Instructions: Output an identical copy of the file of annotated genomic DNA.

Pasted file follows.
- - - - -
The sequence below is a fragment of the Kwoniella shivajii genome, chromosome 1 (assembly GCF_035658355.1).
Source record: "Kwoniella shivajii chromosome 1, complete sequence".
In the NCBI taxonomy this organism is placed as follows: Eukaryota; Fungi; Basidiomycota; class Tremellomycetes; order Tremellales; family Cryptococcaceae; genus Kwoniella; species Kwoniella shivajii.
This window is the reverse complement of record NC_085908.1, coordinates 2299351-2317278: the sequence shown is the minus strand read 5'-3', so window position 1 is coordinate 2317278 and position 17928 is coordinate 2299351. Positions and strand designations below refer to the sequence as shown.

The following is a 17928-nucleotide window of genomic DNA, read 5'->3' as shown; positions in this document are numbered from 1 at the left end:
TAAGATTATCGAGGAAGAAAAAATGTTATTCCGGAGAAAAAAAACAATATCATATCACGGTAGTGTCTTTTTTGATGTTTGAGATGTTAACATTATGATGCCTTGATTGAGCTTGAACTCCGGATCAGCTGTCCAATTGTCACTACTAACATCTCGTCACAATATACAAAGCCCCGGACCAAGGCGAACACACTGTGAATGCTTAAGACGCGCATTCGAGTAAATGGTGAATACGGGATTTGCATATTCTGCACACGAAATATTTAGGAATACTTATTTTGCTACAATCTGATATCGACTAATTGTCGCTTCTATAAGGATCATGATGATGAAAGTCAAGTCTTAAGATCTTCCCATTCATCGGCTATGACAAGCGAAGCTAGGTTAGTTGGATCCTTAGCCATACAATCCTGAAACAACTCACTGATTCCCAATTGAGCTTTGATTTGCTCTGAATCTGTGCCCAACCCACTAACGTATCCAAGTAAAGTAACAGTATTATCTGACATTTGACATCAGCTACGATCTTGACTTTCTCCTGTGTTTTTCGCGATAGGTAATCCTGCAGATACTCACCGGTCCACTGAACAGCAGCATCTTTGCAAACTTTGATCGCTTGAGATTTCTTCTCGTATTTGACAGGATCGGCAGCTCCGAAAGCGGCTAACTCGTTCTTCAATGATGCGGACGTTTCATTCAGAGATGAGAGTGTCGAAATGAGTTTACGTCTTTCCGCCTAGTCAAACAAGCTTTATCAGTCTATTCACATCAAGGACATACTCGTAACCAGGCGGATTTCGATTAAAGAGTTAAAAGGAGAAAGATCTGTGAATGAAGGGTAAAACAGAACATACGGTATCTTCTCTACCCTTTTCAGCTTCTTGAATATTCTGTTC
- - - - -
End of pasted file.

The sequence below is a fragment of the Kwoniella shivajii genome, chromosome 1 (assembly GCF_035658355.1).
Source record: "Kwoniella shivajii chromosome 1, complete sequence".
In the NCBI taxonomy this organism is placed as follows: Eukaryota; Fungi; Basidiomycota; class Tremellomycetes; order Tremellales; family Cryptococcaceae; genus Kwoniella; species Kwoniella shivajii.
This window is the reverse complement of record NC_085908.1, coordinates 2299351-2317278: the sequence shown is the minus strand read 5'-3', so window position 1 is coordinate 2317278 and position 17928 is coordinate 2299351. Positions and strand designations below refer to the sequence as shown.

The following is a 17928-nucleotide window of genomic DNA, read 5'->3' as shown; positions in this document are numbered from 1 at the left end:
TAAGATTATCGAGGAAGAAAAAATGTTATTCCGGAGAAAAAAAACAATATCATATCACGGTAGTGTCTTTTTTGATGTTTGAGATGTTAACATTATGATGCCTTGATTGAGCTTGAACTCCGGATCAGCTGTCCAATTGTCACTACTAACATCTCGTCACAATATACAAAGCCCCGGACCAAGGCGAACACACTGTGAATGCTTAAGACGCGCATTCGAGTAAATGGTGAATACGGGATTTGCATATTCTGCACACGAAATATTTAGGAATACTTATTTTGCTACAATCTGATATCGACTAATTGTCGCTTCTATAAGGATCATGATGATGAAAGTCAAGTCTTAAGATCTTCCCATTCATCGGCTATGACAAGCGAAGCTAGGTTAGTTGGATCCTTAGCCATACAATCCTGAAACAACTCACTGATTCCCAATTGAGCTTTGATTTGCTCTGAATCTGTGCCCAACCCACTAACGTATCCAAGTAAAGTAACAGTATTATCTGACATTTGACATCAGCTACGATCTTGACTTTCTCCTGTGTTTTTCGCGATAGGTAATCCTGCAGATACTCACCGGTCCACTGAACAGCAGCATCTTTGCAAACTTTGATCGCTTGAGATTTCTTCTCGTATTTGACAGGATCGGCAGCTCCGAAAGCGGCTAACTCGTTCTTCAATGATGCGGACGTTTCATTCAGAGATGAGAGTGTCGAAATGAGTTTACGTCTTTCCGCCTAGTCAAACAAGCTTTATCAGTCTATTCACATCAAGGACATACTCGTAACCAGGCGGATTTCGATTAAAGAGTTAAAAGGAGAAAGATCTGTGAATGAAGGGTAAAACAGAACATACGGTATCTTCTCTACCCTTTTCAGCTTCTTGAATATTCTGTTC